Creative Approach to Making Money Betting the Fair Grounds Oaks
Jockey Steve Cauthen was certain of two elements entering the Triple Crown series in 1978. He would be aboard a special mount in Affirmed. They would have to oppose a foe of almost equally rare talent in Alydar.
Or as Cauthen put it, “It wasn’t like beating a bunch in an average year.”
One measure of greatness is surely the level of competition. Affirmed managed to fend off Alydar in seven of their 10 meetings, with two of his losses to that foe coming at age 2, when both of them were still figuring out the game and maturing, and another through disqualification in the Travers Stakes.
In any other year, Alydar had the stuff of a Triple Crown champion, fully capable of sweeping the Kentucky Derby, Preakness Stakes and Belmont Stakes. But he was star-crossed at birth to be foaled in the same year as Affirmed, who blossomed into a 3-year-old that was the slightest bit better than his archrival in gaining racing immortality as the 11th Triple Crown champion in 1978.
It was 37 years before another 3-year-old has accomplished the feat, only increasing the appreciation for Affirmed and each of the spring classics he fought tooth and nail to win. Affirmed entered the Kentucky Derby as the 2-year-old champion, and he acted the part in a race that went almost exactly as his rider had drawn it up in his mind’s eye.
The son of Exclusive Native was able to sit comfortably in third and launched a powerful move around the far turn when Cauthen, a teenage sensation, signaled it was time to go. As they rolled down the stretch at Churchill Downs, all but carried by the roar of the crowd, Cauthen kept peeking behind him for Alydar, whose belated rush left him 1 ½ lengths behind at the end of the mile and a quarter.
The connections of both horses knew their strategy would have to be different for the 1 3/16-mile Preakness two weeks later at speed-favoring Pimlico Race Course. Cauthen gunned his gleaming chestnut colt to the front from the outset and correctly anticipated that Jorge Velasquez would keep Alydar closer to the pace. Affirmed tended to look for competition when he was on the lead. Cauthen found himself looking around, too – for Alydar.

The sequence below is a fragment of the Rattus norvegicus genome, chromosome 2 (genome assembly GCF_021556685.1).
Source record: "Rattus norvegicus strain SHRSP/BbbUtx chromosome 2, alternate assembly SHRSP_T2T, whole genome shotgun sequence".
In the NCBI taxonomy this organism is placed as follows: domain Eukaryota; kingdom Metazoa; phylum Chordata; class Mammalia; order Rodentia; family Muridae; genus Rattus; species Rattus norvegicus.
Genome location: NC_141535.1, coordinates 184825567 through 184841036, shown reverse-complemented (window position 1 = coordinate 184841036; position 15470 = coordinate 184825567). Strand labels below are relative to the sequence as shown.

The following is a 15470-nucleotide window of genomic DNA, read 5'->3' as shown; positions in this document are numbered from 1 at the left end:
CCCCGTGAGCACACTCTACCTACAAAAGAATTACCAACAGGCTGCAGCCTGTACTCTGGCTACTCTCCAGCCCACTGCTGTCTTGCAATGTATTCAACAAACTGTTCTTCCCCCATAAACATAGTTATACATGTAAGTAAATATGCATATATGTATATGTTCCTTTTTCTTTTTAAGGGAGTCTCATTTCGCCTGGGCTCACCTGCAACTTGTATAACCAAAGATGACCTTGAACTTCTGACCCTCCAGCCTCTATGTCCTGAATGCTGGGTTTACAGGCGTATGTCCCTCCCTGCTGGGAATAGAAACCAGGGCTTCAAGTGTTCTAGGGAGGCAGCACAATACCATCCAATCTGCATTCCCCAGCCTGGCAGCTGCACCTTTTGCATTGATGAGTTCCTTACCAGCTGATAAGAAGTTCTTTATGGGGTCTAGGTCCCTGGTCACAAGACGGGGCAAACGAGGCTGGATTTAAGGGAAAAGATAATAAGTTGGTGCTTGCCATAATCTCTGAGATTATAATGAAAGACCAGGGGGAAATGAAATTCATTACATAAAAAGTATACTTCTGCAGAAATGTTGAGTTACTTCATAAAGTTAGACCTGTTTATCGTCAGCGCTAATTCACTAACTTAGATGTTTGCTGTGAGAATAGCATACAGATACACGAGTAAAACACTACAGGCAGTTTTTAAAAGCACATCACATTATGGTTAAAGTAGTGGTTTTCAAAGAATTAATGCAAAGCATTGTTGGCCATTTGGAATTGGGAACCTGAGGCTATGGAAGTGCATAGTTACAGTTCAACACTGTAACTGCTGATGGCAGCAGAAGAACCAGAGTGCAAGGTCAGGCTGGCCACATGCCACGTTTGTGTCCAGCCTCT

“Turning into the stretch, he came and we literally flew down the stretch,” he said. With the strength and determination Affirmed conveyed to him, Cauthen never doubted the Preakness would be theirs. The final margin read a neck but the jockey said, “It was as comfortable a neck as you could have in a Triple Crown race.”
Cauthen describes the 1 ½-mile Belmont as “probably the greatest Triple Crown race of all time.” It would be hard to dispute that.
This time, Alydar, with his blinkers removed in an effort to have him keener in the early going, hooked Affirmed during the backstretch run. They raced in tandem – each waiting for the other to blink – through much of the famed “Test of a Champion.”
With three-sixteenths of a mile to go in the marathon that is the Belmont Stakes, Alydar nudged ahead. Cauthen feared the battle might be lost.
“I realized it was going to take everything he had and more,” he said. He resorted to the last tactic left to him. He had never urged Affirmed left-handed. “Now is the time!” he thought.
The element of surprise worked wonders. Affirmed surged as if he was leaving the starting gate anew. He prevailed in a scintillating duel by a nose. His final time of 2:26 4/5 seconds trailed that of only Secretariat and Gallant Man.
Affirmed would go on to be Horse of the Year in 1978 and 1979. He won 22 of his 29 starts with five runner-up finishes and one third-place showing for earnings of $2,887,999 for breeder and owner Louis Wolfson’s Harbor View Farm.
His trainer, Laz Barrera, once proclaimed: “Affirmed is greater than Secretariat, or any Triple Crown winner, because only Affirmed had to face Alydar.”
That conclusion is debatable. But when it came to courage, it can surely be argued that Affirmed was second to none.
- Affirmed was the great-great-grandson of Triple Crown winner War Admiral and the great-great-great-grandson of Man o’ War.
- Affirmed was the first North American Thoroughbred to win more than $2 million.
- His syndication price of $14.4 million was a record for that time.
- Affirmed was disqualified as the winner of the 1978 Travers when Laffit Pincay, replacing an injured Cauthen, cut off Alydar.
- Blood-Horse magazine rated Affirmed 12th in its list of the top 100 U.S. Thoroughbred champions of the 20th century.